FOXBOROUGH, Mass. -- The first time tight end Hunter Henry answered questions from reporters as a member of the New England Patriots, he was in the front seat of his car, a white hat flipped backward on his head.
He had just finished an informal March throwing session with some new teammates in California, and the setting had a West Coast chill vibe to it. Then on Thursday, in Henry's second meeting with reporters, he had a black lid flipped backward on his head, and one might have thought he had just returned from a day at the beach.
Don't let the casual perception fool you.
Henry, a 2016 second-round draft pick who spent the first five years of his pro career with the Los Angeles Chargers, is enjoying the grind of immersing himself into the Patriots' way of doing things.
"I enjoy this culture. I think it fits me really well, and I'm excited to just embrace myself in it and really just be a complete Patriot and what it means," he said last week after completing the team's third voluntary organized team activity.
"It's just such a winning culture. There's a tradition here. There's a high level of expectation. So, I think a lot of us, including myself, are very excited about trying to elevate ourselves to meet those expectations and this culture."
Henry was hard to miss during Thursday's practice, with his size (6-foot-5, 250 pounds) and soft hands catching the football on display. The Patriots hope pairing him with Jonnu Smith will bring the two-tight end set back to prominence in their attack. Smith wasn't present last week for voluntary practices after becoming a new dad.
The Patriots' history of success with multiple tight ends was part of the reason Henry signed a three-year, $37.5 million deal with the team, just one day after Smith landed a four-year, $50 million pact.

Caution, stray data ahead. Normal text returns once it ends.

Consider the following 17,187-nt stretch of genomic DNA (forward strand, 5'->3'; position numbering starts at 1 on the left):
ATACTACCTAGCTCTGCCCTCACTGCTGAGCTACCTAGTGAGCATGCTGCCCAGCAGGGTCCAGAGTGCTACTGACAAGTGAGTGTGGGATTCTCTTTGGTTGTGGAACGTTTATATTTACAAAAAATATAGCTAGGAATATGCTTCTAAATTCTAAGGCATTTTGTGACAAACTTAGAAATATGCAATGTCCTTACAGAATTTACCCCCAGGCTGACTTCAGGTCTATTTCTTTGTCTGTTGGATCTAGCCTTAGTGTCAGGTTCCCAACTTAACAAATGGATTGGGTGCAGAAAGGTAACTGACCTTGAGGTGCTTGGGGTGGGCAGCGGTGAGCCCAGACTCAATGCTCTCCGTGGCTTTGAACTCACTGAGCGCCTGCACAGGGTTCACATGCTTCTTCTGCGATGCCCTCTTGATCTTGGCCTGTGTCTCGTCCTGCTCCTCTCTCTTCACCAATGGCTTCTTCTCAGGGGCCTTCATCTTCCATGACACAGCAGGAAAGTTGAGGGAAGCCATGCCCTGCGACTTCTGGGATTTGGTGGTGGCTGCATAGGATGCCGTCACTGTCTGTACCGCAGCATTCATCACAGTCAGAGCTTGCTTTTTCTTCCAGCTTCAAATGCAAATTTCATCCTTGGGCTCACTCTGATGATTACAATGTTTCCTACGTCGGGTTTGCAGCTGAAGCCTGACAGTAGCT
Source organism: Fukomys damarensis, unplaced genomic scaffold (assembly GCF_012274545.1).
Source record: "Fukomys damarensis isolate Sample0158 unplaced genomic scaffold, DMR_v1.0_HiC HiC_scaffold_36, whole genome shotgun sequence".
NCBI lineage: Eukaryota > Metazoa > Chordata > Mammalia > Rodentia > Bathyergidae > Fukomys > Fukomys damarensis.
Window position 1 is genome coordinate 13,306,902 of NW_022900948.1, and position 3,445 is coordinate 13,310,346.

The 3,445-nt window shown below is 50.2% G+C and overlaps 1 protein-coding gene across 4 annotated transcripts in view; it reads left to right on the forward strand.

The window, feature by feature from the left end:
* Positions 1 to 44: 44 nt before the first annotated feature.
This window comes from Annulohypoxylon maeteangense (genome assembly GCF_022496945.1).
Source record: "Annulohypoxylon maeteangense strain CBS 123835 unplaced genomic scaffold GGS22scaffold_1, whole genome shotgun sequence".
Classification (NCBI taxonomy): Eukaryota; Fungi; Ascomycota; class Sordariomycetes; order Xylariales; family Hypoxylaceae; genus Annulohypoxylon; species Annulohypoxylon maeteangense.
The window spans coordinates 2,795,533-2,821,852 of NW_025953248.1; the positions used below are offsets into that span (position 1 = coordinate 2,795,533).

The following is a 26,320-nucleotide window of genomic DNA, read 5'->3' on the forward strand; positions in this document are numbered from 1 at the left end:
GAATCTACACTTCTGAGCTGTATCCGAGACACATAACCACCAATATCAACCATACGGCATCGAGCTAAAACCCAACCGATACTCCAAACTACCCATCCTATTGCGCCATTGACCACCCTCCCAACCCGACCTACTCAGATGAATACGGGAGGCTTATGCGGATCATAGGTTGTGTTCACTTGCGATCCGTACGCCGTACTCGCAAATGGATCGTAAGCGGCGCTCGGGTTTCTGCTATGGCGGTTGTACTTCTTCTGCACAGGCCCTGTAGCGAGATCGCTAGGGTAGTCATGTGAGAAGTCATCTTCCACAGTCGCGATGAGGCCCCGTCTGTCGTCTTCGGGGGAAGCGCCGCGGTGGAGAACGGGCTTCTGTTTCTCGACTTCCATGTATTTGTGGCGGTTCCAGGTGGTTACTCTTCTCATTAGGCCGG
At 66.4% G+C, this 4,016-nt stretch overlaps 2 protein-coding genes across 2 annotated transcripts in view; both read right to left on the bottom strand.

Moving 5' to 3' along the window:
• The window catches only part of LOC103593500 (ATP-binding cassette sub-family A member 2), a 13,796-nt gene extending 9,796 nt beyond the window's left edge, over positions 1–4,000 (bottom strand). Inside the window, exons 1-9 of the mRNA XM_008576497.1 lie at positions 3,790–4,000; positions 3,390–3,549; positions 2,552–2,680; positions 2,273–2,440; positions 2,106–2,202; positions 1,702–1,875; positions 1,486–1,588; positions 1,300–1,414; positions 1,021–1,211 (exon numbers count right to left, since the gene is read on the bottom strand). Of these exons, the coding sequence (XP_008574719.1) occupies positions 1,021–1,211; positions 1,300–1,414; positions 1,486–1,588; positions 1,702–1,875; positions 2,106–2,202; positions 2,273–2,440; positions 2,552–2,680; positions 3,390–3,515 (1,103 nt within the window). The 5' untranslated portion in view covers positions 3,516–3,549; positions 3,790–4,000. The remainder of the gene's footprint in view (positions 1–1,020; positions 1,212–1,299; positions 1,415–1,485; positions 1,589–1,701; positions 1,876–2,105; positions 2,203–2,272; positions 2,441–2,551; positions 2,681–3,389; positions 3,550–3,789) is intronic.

In doing so, Henry, who was born in Little Rock, Arkansas, and attended the University of Arkansas, committed to spend the offseason in Foxborough.
"I've really enjoyed my time these past two months, month and a half, I've been here -- the facility, the guys, everything that we're doing here. Excited to continue to keep building," he said.
"This time of year I really honestly enjoy, because you can kind of slow things down a little bit. It's starting to pick up as we go, but we slowly build as we get going. This time is huge."
Henry, who will wear No. 85 in part to honor his former Chargers teammate Antonio Gates, said part of that is building chemistry off the field, especially with so many new players on offense.
He said that camaraderie is going well. Henry, 26, also appreciates the on-field work, because he remembers not being able to do that in the past when recovering from injuries.
Meanwhile, Henry also has committed to attend the "TE University" scheduled for later this offseason in Nashville, Tennessee, with the San Francisco 49ers' George Kittle, the Kansas City Chiefs' Travis Kelce and former NFL tight end Greg Olsen teaming up to "uniTE" tight ends. The offseason experience will serve as a chance for tight ends across the league to come together and talk about their craft.
"Some of the best tight ends in this game and what they can offer; there are so many different ways to do things," Henry said. "It'll be fun to bounce ideas and everything off those guys."